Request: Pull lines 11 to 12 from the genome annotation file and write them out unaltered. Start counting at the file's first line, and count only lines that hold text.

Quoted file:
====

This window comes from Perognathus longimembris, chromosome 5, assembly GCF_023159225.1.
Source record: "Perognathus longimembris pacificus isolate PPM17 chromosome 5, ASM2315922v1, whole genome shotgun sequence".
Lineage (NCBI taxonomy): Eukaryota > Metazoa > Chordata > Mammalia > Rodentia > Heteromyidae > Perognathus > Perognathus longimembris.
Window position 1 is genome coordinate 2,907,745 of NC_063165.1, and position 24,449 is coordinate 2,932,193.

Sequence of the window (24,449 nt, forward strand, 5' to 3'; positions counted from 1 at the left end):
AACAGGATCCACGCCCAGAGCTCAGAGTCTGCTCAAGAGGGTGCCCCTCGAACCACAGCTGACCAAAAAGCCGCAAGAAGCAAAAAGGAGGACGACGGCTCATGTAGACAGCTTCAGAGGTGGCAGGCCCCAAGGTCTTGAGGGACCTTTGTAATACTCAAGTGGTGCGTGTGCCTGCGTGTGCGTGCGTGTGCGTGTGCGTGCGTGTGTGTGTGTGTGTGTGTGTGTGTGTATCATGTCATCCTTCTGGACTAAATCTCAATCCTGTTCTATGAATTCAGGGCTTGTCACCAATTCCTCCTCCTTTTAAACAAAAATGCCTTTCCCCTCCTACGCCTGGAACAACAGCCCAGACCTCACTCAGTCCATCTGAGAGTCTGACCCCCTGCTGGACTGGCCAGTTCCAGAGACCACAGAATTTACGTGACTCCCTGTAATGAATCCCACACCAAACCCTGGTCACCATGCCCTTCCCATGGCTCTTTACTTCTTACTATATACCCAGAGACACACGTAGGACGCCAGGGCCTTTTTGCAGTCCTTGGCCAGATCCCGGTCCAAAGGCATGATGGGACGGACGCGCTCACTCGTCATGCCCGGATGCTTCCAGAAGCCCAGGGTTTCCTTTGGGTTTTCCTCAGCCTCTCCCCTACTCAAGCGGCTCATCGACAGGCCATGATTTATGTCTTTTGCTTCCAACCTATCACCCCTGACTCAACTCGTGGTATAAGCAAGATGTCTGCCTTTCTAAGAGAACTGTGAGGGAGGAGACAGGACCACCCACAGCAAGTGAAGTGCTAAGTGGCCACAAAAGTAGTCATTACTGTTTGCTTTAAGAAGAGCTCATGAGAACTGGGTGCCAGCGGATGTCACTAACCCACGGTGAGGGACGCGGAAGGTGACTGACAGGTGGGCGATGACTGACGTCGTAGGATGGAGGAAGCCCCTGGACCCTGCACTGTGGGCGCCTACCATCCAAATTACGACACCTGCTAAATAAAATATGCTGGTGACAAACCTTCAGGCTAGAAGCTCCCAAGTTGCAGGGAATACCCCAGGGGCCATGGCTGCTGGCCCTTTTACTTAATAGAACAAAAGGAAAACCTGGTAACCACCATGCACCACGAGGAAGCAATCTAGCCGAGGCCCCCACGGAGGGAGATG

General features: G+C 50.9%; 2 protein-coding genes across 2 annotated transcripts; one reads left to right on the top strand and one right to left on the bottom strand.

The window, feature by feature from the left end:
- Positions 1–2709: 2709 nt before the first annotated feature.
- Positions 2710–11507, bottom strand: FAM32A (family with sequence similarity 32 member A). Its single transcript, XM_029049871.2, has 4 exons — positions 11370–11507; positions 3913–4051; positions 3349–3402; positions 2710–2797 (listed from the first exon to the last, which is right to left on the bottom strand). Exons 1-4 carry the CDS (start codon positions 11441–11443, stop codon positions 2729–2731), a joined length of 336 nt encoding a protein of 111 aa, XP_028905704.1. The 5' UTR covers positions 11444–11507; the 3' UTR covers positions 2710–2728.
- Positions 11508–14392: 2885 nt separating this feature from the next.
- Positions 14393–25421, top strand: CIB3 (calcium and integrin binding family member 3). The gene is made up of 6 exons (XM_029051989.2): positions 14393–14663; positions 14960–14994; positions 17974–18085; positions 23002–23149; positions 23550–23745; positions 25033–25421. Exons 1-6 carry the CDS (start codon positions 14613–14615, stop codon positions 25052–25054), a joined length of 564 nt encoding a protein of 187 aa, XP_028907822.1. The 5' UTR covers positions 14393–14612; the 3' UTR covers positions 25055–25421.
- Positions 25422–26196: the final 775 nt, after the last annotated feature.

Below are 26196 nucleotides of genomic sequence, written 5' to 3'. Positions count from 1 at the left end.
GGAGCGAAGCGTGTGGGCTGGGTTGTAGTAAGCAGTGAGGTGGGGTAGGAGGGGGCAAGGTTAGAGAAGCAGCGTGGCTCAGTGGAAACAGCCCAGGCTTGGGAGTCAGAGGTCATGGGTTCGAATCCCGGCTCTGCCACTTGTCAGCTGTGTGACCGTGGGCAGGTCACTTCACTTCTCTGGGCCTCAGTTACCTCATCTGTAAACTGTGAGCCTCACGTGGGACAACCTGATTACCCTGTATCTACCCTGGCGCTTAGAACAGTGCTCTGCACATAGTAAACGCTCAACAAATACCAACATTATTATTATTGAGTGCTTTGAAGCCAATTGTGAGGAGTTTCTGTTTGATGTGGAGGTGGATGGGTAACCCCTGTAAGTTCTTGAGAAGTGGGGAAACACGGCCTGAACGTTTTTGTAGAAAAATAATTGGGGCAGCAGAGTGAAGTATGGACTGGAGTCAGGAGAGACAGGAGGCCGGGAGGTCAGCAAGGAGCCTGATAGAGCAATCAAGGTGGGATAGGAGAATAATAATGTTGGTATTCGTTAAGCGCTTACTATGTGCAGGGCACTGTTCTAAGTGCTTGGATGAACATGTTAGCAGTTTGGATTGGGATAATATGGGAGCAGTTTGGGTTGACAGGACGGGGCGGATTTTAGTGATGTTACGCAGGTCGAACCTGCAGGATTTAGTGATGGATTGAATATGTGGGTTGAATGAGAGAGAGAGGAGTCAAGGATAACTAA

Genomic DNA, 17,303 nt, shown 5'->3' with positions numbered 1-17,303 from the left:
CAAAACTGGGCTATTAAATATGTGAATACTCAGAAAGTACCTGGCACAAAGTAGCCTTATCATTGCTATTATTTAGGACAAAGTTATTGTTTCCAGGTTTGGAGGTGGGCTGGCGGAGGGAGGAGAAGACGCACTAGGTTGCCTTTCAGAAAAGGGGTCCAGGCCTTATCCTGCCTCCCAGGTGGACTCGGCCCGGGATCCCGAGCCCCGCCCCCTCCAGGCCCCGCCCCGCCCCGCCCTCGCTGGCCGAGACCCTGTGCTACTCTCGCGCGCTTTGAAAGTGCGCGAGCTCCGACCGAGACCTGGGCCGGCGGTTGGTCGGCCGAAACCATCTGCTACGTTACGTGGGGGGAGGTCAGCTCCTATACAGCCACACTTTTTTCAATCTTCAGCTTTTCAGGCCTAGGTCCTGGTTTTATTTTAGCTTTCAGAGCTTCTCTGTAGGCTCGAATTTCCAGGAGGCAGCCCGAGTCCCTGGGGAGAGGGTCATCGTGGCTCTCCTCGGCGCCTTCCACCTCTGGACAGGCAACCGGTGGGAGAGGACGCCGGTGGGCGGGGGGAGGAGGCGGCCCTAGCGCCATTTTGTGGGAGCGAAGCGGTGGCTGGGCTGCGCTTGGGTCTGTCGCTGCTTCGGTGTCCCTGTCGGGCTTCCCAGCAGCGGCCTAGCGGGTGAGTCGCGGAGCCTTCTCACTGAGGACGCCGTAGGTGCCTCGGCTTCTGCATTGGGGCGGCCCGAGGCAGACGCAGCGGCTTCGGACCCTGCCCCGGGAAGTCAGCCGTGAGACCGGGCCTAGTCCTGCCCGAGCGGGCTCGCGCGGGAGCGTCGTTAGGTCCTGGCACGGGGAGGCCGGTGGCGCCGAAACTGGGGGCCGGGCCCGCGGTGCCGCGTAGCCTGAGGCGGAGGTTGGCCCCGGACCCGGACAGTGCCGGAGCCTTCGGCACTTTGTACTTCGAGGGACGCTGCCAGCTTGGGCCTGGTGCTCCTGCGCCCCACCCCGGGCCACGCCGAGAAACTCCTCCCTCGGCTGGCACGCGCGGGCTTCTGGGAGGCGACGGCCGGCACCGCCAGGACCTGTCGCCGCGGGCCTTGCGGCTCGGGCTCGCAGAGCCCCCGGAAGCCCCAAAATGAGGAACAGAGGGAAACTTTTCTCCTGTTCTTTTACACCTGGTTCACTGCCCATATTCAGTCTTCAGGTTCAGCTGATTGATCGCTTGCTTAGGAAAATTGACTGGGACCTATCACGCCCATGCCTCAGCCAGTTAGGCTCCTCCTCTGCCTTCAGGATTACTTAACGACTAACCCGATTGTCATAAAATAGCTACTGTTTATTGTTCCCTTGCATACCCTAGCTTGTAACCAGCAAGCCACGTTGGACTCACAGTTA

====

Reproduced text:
- Positions 11508–14392: 2885 nt separating this feature from the next.
- Positions 14393–25421, top strand: CIB3 (calcium and integrin binding family member 3). The gene is made up of 6 exons (XM_029051989.2): positions 14393–14663; positions 14960–14994; positions 17974–18085; positions 23002–23149; positions 23550–23745; positions 25033–25421. Exons 1-6 carry the CDS (start codon positions 14613–14615, stop codon positions 25052–25054), a joined length of 564 nt encoding a protein of 187 aa, XP_028907822.1. The 5' UTR covers positions 14393–14612; the 3' UTR covers positions 25055–25421.